The idea of Templo may sound like a nightmare for many diners, but for others, eating dinner around a communal table with a bunch of strangers seems like a fantastic experience. Templo is a small 20-seat shopfront restaurant is absolutely charming with exceptionally attentive service. The chef only sources ingredients from a 50km radius, putting an Italian spin on the dishes, which makes for simple, rustic and delectable food.

 

When it comes to cafes, you can pretty much walk into any and be satisfied. But for some of the finest breads and pastries, head to Pigeon Whole Bakers. For excellent coffee and a solid breakfast menu, Pilgrim Coffee should be your first stop. And for something at any time of the day, make a bee line for Room for a Pony. It’s a former service station and has something for everyone – exceptional coffee by day, exceptional drinks by night, and one of the best breakfast menus in the city.

Packages and Tours

There are loads of ways to experience Hobart. Whether you’re hiring a car or basing yourself at one of the many accommodation options and choosing to tour some days and wander freely on others, there are a multitude of ways to experience Tasmania’s capital.

 

Of course, there are some attractions where it’s infinitely better to have a guide with you, especially in a place like Hobart that has so much history and culture to share. Battery Point, for example, is fascinating to merely wander around, however if you really want to immerse yourself in the stories of your surroundings, it’s handy to have someone in the know with you.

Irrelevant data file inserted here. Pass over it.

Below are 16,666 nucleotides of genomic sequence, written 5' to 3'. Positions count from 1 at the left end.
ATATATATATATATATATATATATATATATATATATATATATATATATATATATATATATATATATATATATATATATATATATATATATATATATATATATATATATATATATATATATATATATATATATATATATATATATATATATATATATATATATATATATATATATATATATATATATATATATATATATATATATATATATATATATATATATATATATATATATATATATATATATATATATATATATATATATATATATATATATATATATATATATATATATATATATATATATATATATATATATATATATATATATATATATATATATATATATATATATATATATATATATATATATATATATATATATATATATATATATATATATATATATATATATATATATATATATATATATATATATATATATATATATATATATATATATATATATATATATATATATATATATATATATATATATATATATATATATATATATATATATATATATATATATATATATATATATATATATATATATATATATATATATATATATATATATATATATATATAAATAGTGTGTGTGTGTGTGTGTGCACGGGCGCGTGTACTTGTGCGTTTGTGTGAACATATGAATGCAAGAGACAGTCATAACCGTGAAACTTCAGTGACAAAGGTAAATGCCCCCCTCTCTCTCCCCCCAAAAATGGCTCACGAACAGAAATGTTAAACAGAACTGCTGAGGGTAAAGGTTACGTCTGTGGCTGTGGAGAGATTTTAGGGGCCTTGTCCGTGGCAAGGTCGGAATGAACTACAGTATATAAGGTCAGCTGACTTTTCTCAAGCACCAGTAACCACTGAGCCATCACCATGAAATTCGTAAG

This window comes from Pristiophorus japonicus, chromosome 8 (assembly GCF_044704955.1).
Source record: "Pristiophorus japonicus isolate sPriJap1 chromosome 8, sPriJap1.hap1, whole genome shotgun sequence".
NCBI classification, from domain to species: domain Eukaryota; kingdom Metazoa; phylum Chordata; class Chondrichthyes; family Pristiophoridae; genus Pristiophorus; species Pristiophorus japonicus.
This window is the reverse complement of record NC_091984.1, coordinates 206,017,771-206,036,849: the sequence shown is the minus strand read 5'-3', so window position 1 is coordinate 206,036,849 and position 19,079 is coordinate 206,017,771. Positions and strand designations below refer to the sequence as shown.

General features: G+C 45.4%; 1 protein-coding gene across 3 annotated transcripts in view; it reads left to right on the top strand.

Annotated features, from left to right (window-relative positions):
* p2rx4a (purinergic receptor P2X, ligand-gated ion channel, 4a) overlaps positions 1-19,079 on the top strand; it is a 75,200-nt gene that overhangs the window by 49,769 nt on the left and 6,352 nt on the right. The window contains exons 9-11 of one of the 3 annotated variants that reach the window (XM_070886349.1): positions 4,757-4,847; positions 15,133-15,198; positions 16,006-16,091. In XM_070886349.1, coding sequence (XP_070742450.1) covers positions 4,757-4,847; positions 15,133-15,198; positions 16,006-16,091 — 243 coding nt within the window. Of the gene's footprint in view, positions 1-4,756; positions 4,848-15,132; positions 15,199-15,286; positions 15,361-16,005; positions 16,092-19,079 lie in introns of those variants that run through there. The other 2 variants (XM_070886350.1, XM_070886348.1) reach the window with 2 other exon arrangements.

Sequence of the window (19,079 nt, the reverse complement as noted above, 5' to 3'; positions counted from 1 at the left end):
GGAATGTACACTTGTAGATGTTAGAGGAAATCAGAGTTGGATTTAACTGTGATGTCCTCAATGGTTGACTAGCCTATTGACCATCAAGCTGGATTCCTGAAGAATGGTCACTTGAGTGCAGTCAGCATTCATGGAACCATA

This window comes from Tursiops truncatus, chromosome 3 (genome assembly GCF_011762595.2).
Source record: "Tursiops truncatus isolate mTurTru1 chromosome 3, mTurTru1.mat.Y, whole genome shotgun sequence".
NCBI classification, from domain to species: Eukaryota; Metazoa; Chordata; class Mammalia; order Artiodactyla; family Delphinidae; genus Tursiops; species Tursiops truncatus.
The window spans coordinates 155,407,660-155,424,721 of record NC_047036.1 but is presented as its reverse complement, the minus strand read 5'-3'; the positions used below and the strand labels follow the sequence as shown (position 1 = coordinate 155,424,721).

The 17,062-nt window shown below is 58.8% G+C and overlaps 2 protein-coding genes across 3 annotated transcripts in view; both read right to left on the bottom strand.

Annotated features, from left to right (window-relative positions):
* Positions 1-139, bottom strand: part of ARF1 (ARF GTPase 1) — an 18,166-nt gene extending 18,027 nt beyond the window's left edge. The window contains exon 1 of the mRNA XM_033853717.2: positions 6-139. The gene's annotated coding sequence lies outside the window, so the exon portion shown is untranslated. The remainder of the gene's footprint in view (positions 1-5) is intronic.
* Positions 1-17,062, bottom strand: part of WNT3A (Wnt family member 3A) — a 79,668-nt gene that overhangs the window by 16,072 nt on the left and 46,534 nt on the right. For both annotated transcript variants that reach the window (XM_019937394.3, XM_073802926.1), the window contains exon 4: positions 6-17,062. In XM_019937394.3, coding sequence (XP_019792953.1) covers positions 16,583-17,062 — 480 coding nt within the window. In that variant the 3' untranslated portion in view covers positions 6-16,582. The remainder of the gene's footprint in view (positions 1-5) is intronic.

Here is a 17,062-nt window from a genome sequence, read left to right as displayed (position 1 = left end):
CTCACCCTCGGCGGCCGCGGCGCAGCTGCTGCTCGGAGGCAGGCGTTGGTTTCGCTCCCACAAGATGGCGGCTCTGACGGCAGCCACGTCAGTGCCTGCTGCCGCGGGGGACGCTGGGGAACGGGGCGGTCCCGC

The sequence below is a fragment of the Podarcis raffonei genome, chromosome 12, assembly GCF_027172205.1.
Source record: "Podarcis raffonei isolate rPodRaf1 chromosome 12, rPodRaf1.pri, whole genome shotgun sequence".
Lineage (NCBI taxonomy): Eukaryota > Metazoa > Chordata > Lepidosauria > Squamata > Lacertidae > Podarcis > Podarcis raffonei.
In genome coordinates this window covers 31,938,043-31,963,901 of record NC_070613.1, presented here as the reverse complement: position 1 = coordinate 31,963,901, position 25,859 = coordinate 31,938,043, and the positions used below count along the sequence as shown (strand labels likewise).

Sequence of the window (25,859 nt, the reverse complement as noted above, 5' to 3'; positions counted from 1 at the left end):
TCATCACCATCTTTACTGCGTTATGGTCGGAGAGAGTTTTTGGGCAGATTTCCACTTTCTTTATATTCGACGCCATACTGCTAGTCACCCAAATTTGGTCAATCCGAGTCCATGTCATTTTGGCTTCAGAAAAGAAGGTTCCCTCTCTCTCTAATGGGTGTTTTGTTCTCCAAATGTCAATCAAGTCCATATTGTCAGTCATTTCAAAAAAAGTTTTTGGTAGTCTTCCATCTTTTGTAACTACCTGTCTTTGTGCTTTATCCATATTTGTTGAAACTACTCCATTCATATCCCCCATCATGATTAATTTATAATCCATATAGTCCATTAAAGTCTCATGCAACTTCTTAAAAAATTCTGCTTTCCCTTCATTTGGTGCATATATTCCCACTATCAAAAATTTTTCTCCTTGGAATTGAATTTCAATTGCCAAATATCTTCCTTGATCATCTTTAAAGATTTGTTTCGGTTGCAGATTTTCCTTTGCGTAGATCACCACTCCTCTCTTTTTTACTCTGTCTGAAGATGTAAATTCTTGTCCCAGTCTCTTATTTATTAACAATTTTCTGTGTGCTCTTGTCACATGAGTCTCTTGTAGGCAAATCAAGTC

Being on the water, there are several options for harbour cruises. You can even kayak around the harbour which provides a better opportunity to spot the crustaceans that call the harbour home, including Australian crayfish. There also several scenic flights you can take around the city so you can see everything from a bird’s eye view.

 

Whether you’re settling in for a week or a weekend, you’ll be constantly entertained by this enchanting city, even if you’re merely taking a stroll around. With so much to capture your attention and your imagination, you’ll never want to leave Hobart.

Popular places to explore in Tasmania